Customers seeking to make a serious investment in state-of-the-art Mac hardware will most likely still have to choose between running XPress within Mac OS Xs Classic environment, switching to the competing Adobe InDesign package, or toughing it out and delaying their equipment purchases until a Mac OS X-native XPress arrives (apparently sometime in 2003).
Make Room for Marklar
Make Room for Marklar?
Finally, I want to touch on the latest flurry of reports about Apples sub rosa Mac OS X-on-x86 efforts, a longstanding project to which we first applied a code name (Marklar) and a project size (somewhere in the neighborhood of 20 software engineers, some of them transferred from Apples receding Mac OS 9 development efforts).
Friends, Mac fans, chip champions, lend me your ears: I come not to stir up Marklar rumors, but to frame them.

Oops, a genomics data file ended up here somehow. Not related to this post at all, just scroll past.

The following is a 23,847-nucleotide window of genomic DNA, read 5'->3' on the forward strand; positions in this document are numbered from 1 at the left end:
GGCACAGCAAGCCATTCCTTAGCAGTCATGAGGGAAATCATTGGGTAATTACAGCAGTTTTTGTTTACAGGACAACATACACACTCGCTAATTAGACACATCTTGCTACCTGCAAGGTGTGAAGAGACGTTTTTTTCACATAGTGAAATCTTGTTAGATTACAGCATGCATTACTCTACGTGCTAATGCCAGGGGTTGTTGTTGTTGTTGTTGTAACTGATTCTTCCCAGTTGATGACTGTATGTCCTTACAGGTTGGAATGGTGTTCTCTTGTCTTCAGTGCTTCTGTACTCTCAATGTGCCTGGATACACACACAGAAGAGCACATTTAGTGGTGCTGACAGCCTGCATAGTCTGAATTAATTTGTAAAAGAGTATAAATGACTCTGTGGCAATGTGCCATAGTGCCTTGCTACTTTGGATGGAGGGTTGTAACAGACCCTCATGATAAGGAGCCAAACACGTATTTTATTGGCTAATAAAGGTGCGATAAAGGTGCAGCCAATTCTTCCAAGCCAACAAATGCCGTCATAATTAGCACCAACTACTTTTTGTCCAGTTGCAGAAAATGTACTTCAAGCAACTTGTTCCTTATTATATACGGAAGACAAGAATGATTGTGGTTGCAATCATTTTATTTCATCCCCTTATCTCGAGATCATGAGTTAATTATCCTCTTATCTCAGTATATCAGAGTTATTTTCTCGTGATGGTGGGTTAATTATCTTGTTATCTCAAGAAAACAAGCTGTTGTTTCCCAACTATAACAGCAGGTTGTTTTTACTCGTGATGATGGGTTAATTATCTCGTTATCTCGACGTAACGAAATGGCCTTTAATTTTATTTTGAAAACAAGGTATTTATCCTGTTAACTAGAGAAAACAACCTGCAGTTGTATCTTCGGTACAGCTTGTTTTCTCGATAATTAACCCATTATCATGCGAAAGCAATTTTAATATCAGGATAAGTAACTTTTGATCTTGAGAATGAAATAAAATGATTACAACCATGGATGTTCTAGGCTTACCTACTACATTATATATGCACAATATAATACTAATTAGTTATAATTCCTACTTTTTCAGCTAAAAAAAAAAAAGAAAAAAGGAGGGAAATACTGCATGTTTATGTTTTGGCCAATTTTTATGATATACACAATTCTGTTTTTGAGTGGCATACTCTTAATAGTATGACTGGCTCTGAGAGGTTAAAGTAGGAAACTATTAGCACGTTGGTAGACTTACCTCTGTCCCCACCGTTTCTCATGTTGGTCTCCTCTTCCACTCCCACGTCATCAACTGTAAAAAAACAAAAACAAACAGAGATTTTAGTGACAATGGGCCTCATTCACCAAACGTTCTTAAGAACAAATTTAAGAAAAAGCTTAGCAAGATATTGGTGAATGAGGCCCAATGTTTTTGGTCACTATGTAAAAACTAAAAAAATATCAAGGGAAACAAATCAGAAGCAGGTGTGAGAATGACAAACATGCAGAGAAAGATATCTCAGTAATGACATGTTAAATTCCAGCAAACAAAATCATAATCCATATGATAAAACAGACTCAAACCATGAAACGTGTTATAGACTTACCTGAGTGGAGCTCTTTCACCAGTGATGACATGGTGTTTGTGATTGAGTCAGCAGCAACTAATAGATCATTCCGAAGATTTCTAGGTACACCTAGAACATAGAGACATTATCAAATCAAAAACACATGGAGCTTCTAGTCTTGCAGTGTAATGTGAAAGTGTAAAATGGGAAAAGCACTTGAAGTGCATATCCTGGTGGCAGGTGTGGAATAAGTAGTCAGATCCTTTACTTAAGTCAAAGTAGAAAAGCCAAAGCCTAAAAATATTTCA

When we first reported on this project, which reportedly hearkens back to the earliest days of Apples acquisition of NeXT Software Inc. and its Unix-based OpenStep OS, we couched it as primarily a backup plan that offered Apple insurance in case something went terribly wrong with the PowerPC architecture underlying current Macs and (most immediately) as a tool for negotiating with PowerPC developers IBM and Motorola.
Now, recent reports have made the rounds to the effect that Apple may have something more substantial in mind for Marklar. Most recently, my very clever and well-informed colleague Ian Betteridge of MacUser UK has offered up some confirmation of an anonymous letter (posted to the MacRumors site and elsewhere) that asserts Apple is contemplating offering a shrink-wrapped x86 version of its client OS to capitalize on expected user dissatisfaction with Microsofts Palladium security moves.